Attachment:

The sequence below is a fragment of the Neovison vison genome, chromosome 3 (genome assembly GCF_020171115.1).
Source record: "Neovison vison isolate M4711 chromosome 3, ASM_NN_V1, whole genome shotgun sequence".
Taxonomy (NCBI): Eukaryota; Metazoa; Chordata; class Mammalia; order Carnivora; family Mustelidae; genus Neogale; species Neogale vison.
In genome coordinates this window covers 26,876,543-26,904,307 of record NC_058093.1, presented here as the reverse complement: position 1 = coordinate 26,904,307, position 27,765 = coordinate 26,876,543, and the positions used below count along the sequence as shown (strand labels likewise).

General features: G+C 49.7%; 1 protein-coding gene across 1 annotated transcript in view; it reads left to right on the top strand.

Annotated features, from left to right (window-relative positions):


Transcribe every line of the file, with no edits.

The sequence below is a fragment of the Neovison vison genome, chromosome 3 (genome assembly GCF_020171115.1).
Source record: "Neovison vison isolate M4711 chromosome 3, ASM_NN_V1, whole genome shotgun sequence".
Taxonomy (NCBI): Eukaryota; Metazoa; Chordata; class Mammalia; order Carnivora; family Mustelidae; genus Neogale; species Neogale vison.
In genome coordinates this window covers 26,876,543-26,904,307 of record NC_058093.1, presented here as the reverse complement: position 1 = coordinate 26,904,307, position 27,765 = coordinate 26,876,543, and the positions used below count along the sequence as shown (strand labels likewise).

General features: G+C 49.7%; 1 protein-coding gene across 1 annotated transcript in view; it reads left to right on the top strand.

Annotated features, from left to right (window-relative positions):